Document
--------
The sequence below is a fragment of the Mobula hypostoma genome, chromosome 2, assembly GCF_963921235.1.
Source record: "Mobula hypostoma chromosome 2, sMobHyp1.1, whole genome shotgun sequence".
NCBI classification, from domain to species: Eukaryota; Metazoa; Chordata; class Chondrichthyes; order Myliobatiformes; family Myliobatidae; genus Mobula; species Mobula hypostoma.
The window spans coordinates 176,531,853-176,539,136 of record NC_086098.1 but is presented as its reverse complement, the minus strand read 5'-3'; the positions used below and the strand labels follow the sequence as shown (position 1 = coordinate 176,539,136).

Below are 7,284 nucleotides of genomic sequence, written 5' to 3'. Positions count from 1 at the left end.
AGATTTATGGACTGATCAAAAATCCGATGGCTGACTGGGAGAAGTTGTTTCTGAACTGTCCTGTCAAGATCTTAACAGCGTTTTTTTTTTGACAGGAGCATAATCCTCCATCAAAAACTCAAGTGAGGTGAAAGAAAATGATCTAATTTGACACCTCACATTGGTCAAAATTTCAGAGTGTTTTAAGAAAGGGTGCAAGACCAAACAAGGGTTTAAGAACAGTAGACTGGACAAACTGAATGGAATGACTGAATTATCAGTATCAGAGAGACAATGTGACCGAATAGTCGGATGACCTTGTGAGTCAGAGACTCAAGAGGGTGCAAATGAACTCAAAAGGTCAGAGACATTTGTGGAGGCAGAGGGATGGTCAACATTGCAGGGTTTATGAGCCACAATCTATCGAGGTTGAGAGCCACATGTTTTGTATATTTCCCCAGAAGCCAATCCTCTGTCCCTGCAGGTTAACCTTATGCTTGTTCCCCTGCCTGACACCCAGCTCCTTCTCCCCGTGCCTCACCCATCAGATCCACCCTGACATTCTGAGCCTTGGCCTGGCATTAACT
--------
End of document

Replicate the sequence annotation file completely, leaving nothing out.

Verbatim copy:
The sequence below is a fragment of the Mobula hypostoma genome, chromosome 2, assembly GCF_963921235.1.
Source record: "Mobula hypostoma chromosome 2, sMobHyp1.1, whole genome shotgun sequence".
NCBI classification, from domain to species: Eukaryota; Metazoa; Chordata; class Chondrichthyes; order Myliobatiformes; family Myliobatidae; genus Mobula; species Mobula hypostoma.
The window spans coordinates 176,531,853-176,539,136 of record NC_086098.1 but is presented as its reverse complement, the minus strand read 5'-3'; the positions used below and the strand labels follow the sequence as shown (position 1 = coordinate 176,539,136).

Below are 7,284 nucleotides of genomic sequence, written 5' to 3'. Positions count from 1 at the left end.
AGATTTATGGACTGATCAAAAATCCGATGGCTGACTGGGAGAAGTTGTTTCTGAACTGTCCTGTCAAGATCTTAACAGCGTTTTTTTTTTGACAGGAGCATAATCCTCCATCAAAAACTCAAGTGAGGTGAAAGAAAATGATCTAATTTGACACCTCACATTGGTCAAAATTTCAGAGTGTTTTAAGAAAGGGTGCAAGACCAAACAAGGGTTTAAGAACAGTAGACTGGACAAACTGAATGGAATGACTGAATTATCAGTATCAGAGAGACAATGTGACCGAATAGTCGGATGACCTTGTGAGTCAGAGACTCAAGAGGGTGCAAATGAACTCAAAAGGTCAGAGACATTTGTGGAGGCAGAGGGATGGTCAACATTGCAGGGTTTATGAGCCACAATCTATCGAGGTTGAGAGCCACATGTTTTGTATATTTCCCCAGAAGCCAATCCTCTGTCCCTGCAGGTTAACCTTATGCTTGTTCCCCTGCCTGACACCCAGCTCCTTCTCCCCGTGCCTCACCCATCAGATCCACCCTGACATTCTGAGCCTTGGCCTGGCATTAACT